In the film “The Hitch Hikers Guide to the Galaxy” the earth gets destroyed and rebuilt afresh. It is along a similar line of thinking that the “DeleteCreate” design pattern was engineered.
The “DeleteCreate” design pattern is used within complex enterprise environments where sourcing data from many other applications happens frequently. These integration environments present the question of data ownership. For example: while a system you’re building might have a version of a dataset the most up to date version of that data sit in another system, the data’s owner system.
As a result a scenario of having to refresh that dataset within your own system often arises. The modeler needs to decide, on an entity level, how to refresh the entities with the new data. The logic of refreshing the data itself is not the only responsibility a modeler faces – the Mendix Business Engineer needs to add this logic using a practical naming convention as well as build the model in a common, optimized and consistently presentable way. That way other modelers working on the application can recognise the design pattern from the naming convention as well as immediately and efficiently understand exactly how the underlying logic will execute.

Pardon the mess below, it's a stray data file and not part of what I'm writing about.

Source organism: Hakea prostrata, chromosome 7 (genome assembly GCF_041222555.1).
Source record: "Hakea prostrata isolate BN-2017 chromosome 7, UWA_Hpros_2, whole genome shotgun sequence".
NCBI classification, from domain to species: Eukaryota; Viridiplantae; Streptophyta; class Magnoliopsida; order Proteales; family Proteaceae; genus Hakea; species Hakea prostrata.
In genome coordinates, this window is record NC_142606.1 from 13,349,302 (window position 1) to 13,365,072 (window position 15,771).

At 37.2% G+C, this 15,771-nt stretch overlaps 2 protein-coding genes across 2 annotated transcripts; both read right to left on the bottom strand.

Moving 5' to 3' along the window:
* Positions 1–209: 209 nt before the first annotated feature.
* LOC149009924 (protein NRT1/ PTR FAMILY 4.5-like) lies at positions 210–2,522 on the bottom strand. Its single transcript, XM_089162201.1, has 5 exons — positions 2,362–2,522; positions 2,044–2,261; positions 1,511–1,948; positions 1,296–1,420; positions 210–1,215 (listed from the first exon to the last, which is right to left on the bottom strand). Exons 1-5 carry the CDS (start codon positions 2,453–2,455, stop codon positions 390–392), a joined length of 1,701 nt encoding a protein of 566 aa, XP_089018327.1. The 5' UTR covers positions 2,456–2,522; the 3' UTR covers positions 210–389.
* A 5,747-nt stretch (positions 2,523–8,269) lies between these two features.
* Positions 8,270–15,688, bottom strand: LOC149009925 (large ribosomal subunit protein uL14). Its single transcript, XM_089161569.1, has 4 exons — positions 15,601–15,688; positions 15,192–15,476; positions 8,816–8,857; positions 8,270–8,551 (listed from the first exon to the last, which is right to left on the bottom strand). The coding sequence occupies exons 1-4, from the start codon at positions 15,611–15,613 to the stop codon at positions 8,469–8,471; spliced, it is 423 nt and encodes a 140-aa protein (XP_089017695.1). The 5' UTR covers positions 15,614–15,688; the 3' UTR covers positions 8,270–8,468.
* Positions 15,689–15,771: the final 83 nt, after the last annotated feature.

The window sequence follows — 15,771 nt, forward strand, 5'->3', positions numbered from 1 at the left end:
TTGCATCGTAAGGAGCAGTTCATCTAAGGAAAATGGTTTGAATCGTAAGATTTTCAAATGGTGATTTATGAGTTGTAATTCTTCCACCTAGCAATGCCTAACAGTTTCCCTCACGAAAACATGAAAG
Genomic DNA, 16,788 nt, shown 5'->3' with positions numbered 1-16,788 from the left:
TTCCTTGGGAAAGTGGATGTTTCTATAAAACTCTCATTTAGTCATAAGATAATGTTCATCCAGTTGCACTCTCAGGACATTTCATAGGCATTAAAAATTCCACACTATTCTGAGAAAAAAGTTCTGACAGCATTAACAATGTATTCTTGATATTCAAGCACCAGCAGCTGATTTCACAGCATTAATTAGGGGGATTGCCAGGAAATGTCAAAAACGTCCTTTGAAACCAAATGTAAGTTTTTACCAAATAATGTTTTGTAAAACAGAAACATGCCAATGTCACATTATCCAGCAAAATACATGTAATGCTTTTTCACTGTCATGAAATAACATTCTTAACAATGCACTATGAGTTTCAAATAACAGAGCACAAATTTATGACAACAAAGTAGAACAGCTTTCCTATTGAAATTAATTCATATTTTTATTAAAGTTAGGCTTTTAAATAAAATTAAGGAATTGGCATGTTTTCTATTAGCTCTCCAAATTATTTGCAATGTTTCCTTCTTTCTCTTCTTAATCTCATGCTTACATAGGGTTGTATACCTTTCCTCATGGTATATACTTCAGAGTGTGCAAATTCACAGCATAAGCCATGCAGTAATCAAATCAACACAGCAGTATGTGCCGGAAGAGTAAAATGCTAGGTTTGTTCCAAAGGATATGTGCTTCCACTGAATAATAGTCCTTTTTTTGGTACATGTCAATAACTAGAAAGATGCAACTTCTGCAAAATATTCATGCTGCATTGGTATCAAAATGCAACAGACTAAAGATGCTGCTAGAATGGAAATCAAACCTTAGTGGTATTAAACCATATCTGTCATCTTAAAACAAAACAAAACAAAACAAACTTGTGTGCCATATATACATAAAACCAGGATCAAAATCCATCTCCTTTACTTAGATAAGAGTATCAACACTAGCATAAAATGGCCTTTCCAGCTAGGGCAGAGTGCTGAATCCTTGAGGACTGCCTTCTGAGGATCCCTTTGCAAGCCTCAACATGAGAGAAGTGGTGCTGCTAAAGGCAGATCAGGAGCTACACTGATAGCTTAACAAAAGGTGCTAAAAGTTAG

The DeleteCreate design pattern has been created to neatly solve that problem.
The Entity Model
In order to illustrate the pattern we’re going to use a customer risking example. In this example we’re collecting some risking data from the customer in the form of bureau data via web service. The important thing to know here is that the bureau data entity is the one we’ll be wanting to refresh – it has to be linked to an owner entity somehow. In this case that entity is the “Customer” entity and, specific to this example, we’ll track that entity down using the customer’s ID number.
The Design Pattern
The design pattern has 4 major steps.
1. Retrieving the owner entity. As mentioned above we do that using the customers ID number.
2. Retrieving the old bureau data linked to that owner entity with a simple retrieve. This data is now old and, according to the business in this example, no longer relevant.
3. Deleting that old bureau data.
4. Creating the new entity and linking it to the owner Customers entity.
As a fifth and final step this design pattern does give you the space to then return the new bureau data should the calling Microflow need it.
Calling the Design Pattern
The design pattern will then obviously be called from within a Microflow as illustrated below.
Design patterns achieve 2 great goals. Firstly they efficiently solve common problems and secondly they leave a recognisable trail for any modeler following the original solution.